Israeli President Herzog issues landmark apology for U.S.aid workers in Gaza

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Israeli President Herzog extends condolences and apologies to U.S.-based chef Jose Andres over Gaza aid worker deaths

Israeli President Herzog issues landmark apology for U.S.aid workers in Gaza

Israeli President Herzog issues a landmark apology, marking the first time for civilian deaths, specifically addressing the strike that claimed the lives of 7 U.S. based international aid workers, rather than the broader context of nearly 33,000 Palestinian deaths.

Herzog conveyed his condolences and apologies directly to Jose Andres, the renowned U.S.-based chef leading the aid organization World Central Kitchen, expressing his "deep sorrow and sincere apologies over the tragic loss of life".

This airstrike targeted members of the U.S.-based World Central Kitchen (WCK), actively engaged in providing food aid in war-torn Gaza. The victims included nationals from Australia, Poland, the United Kingdom, a dual U.S.-Canada citizen, and Palestine.

People inspect the site where World Central Kitchen workers were killed in Deir al-Balah, Gaza Strip, on April 2. 
People inspect the site where World Central Kitchen workers were killed in Deir al-Balah, Gaza Strip, on April 2.

"Unfortunately, on the last day, there was a tragic case of our forces unintentionally hitting innocent people in the Gaza Strip. We will investigate it right to the end... We are in contact with the governments and will do everything so that this thing does not happen again" Israeli Prime Minister Benjamin Netanyahu stated.

The incident has sparked widespread international condemnation, including from the United States, a longstanding ally of Israel. Adrienne Watson, spokesperson for the National Security Council, emphasized the imperative of safeguarding humanitarian aid workers, highlighting the critical nature of the assistance they provide.

Nearly 33,000 Palestinians killed since the war on Gaza began

Tensions have soared across the West Bank following Israel's military offensive against the Gaza Strip, initiated after a cross-border attack by Hamas on October 7, 2023. The Health Ministry reports that over 456 Palestinians have been killed and approximately 4,750 others injured due to Israeli army actions in the occupied territory.

This picture taken from the border with the Gaza Strip shows a national flag on the Israeli side as smoke billows during an Israeli strike on the Palestinian territory on Nov. 21, 2023.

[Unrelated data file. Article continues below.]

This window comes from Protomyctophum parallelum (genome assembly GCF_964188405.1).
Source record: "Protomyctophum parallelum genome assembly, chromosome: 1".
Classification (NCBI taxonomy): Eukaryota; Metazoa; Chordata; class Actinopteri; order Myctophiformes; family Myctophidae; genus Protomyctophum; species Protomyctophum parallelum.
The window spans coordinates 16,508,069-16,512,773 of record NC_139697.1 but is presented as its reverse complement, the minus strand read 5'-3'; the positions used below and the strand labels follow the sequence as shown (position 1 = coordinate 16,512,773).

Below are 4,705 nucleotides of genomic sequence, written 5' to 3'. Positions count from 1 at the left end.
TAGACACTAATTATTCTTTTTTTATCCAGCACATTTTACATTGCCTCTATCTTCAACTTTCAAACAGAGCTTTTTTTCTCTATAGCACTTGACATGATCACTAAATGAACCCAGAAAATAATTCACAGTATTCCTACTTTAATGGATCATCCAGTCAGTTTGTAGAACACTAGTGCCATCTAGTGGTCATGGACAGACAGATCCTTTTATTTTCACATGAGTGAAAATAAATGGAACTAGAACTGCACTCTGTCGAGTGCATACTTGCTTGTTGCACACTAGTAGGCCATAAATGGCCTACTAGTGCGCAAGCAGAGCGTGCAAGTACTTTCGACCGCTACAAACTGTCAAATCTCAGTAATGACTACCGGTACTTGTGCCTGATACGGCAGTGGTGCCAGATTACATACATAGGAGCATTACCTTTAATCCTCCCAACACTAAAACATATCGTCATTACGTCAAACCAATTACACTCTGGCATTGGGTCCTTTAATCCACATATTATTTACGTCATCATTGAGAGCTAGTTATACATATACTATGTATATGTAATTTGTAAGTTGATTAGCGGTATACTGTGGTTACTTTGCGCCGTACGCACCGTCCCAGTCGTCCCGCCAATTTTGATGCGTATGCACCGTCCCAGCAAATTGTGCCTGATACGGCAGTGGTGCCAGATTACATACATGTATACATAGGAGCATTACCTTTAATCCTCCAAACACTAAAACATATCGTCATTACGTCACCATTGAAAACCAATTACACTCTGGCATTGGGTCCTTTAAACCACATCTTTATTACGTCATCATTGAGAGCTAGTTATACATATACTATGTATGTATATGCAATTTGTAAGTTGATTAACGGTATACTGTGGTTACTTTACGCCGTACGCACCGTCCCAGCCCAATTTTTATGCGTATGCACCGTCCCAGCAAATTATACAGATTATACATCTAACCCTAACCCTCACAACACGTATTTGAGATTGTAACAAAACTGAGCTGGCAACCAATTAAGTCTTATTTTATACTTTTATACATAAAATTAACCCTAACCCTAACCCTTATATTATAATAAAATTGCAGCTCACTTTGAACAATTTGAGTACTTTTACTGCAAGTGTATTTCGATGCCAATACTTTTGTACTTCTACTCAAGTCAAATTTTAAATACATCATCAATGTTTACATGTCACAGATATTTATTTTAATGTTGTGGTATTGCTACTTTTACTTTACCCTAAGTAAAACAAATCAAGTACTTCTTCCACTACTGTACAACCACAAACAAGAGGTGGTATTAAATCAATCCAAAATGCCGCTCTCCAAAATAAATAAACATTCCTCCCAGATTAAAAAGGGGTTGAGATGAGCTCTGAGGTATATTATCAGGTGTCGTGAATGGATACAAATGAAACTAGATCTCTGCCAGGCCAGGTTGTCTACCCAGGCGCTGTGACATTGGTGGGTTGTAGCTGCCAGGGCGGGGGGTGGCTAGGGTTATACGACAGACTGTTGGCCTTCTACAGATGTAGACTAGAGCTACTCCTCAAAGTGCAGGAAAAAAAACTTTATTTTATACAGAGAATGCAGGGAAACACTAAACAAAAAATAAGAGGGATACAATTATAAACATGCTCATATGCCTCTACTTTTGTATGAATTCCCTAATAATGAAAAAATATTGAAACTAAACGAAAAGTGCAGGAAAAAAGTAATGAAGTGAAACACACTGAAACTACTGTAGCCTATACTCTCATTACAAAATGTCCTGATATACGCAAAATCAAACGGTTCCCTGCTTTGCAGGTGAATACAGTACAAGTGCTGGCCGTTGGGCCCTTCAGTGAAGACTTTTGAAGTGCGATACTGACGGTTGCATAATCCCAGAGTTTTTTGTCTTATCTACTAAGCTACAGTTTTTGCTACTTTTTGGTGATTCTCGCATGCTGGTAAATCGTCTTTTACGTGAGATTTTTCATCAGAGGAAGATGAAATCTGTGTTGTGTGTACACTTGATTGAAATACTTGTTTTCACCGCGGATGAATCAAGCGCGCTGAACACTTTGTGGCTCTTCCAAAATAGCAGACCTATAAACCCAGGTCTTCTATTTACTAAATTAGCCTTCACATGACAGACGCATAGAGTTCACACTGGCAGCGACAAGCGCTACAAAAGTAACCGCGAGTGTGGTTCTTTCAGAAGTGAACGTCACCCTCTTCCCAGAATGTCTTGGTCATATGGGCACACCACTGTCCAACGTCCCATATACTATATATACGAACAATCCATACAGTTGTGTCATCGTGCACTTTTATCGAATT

Israel faces accusations of genocide at the International Court of Justice (ICJ), with calls for more significant efforts to prevent famine in Gaza, where nearly 33,000 people have lost their lives.

According to the Education Ministry, Israeli attacks in the Gaza Strip and West Bank have claimed the lives of over 6,000 Palestinian students since October.

Beyond the death toll, Israel's offensive and blockade of the Strip have exacerbated conditions, leading to near-famine among over 2 million Palestinians. Additionally, there have been reports of attacks targeting aid workers and civilians seeking humanitarian assistance.

Gaza aid worker deaths outpace annual conflict casualties in past 20 years

According to data from the Aid Worker Security Database, the conflict between Israel and Hamas in Gaza has resulted in the highest number of aid worker deaths in over twenty years.
In less than six months, nearly 200 aid workers have been killed, surpassing the annual casualties seen in any other conflict since at least 1997.
Afghanistan, Syria, and South Sudan, previously known for high risks to humanitarian workers, recorded lower annual fatalities during their worst years compared to the current situation in Gaza. The casualties include personnel from the United Nations and various nonprofit humanitarian agencies.
Additionally, the UN has reported over 170 of its staff members killed since October 7, marking the highest number of UN personnel casualties in its history. Furthermore, a UN report on March 29 revealed the deaths of fifteen Palestine Red Crescent Society workers and volunteers.
Source: Newsroom
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